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12 09 20 Phoenicia & Greece

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Carol Chin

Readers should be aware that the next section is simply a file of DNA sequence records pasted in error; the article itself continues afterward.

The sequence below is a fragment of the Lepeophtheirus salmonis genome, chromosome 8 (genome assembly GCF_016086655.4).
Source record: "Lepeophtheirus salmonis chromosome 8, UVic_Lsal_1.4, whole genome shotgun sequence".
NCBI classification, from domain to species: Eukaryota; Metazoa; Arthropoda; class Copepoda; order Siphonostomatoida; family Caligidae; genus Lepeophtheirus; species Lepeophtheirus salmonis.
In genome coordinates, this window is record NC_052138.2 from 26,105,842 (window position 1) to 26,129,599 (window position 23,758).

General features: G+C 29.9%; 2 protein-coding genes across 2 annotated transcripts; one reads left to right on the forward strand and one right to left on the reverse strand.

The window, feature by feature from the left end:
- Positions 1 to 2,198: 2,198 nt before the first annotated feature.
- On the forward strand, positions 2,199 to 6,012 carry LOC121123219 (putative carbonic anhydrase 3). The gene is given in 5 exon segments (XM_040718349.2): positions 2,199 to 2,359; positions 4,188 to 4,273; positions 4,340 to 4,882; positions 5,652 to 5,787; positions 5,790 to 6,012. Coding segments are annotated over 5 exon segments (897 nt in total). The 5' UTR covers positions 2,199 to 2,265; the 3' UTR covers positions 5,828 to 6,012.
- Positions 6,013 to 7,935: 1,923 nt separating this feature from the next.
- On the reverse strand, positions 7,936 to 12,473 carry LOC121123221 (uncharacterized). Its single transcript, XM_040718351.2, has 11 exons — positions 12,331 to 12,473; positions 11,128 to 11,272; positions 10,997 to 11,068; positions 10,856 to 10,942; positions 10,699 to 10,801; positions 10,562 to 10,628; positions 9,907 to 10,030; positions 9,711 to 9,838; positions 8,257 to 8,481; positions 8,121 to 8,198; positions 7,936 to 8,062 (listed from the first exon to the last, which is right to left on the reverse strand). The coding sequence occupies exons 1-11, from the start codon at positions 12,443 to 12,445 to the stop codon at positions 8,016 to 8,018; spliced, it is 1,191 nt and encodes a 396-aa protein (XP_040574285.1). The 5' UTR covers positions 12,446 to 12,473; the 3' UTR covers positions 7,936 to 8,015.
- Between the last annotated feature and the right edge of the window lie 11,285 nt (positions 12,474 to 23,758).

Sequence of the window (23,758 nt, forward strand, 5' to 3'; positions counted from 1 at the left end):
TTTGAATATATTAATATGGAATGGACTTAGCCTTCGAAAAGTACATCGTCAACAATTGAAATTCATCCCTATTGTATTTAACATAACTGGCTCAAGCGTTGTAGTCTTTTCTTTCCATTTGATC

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Phoenicia & Greece: Mediterranean "Empires" September 20 C & C chapter 5 ; Liu docs. 4, 5 *my notes, not mentioned in lecture. Additional information c. 800 BCE - 146 BCE I. Introduction II. Origins and Geography III. Phoenician Commerce and Trade IV. The Military and Greek Society V. Alexander the Great VI. Conclusion I. Introduction How are Phoenicia and Greece different from "typical" empires ? II. Origins and Geography -Phoenicia -- roots ~1600 BCE -travelers. Merchants (timber) -known for fleet & navigation of Mediterranean -area of modern day Lebanon, right on the coast. -Persia was just East of the them -8th century BCE: heavy contact with Greece -Greece -mountainous. Lots of islands -little arable land -hard to transport goods -looked to maritime travel -Contact: Greece adopted Phoenician alphabet - influence of Assyrian empire in Greece City states -isolated clumps of people Phoenicia: colonies around the Mediterranean ; city-states Greece: modeled city-states after Phoenicia -"polis" : Greek for city-state -ruled independently. No ruler for all of Greece -Athens: early origins of democracy -politics: rule selves. No king. Power is shared -no unified power. Had ties with one another, but overall, no centralization III. Phoenician Commerce and Trade -Phoenicia (Punic) -Assyrian ascendancy boosted Phoenician trade networks ~8th century BCE -Phoenicians did some manufacturing of raw goods as well as trading -6th century BCE: colony/cities with infrastructure in Phoenician territory -Tyre was the mother city in "Lebanon" -goods: -timber, ivory, textiles, metals, wine -spread Persian culture into the Mediterranean -colonies: along N African coast, S Spain -allowed Phoenicians to escape from big empires (Persians_ -trade network allowed them to simply up and leave, and move to another city, away from Persian expansion ؞ homeland cities decline as cities further away develop --especially Carthage (modern day Tunisia) -initially a relay point -when Carthage centre of Phoenician world, called Punic -height of Punic influence (3rd century BCE) - spheres of influence extended further inland in Europe and N Africa -Carthage also conquered nearby areas in Africa -emergence of agriculture in Punic society -Assyrian market allowed the Punics to move IV. The Military and Greek Society -Greece also had city-states, colonies, and big trade network. -Also threatened by Persia SPARTA -conquered and enslaved Messenians (helots) -needed constant military strength to maintain internal control -Spartan men focused on military ATHENS
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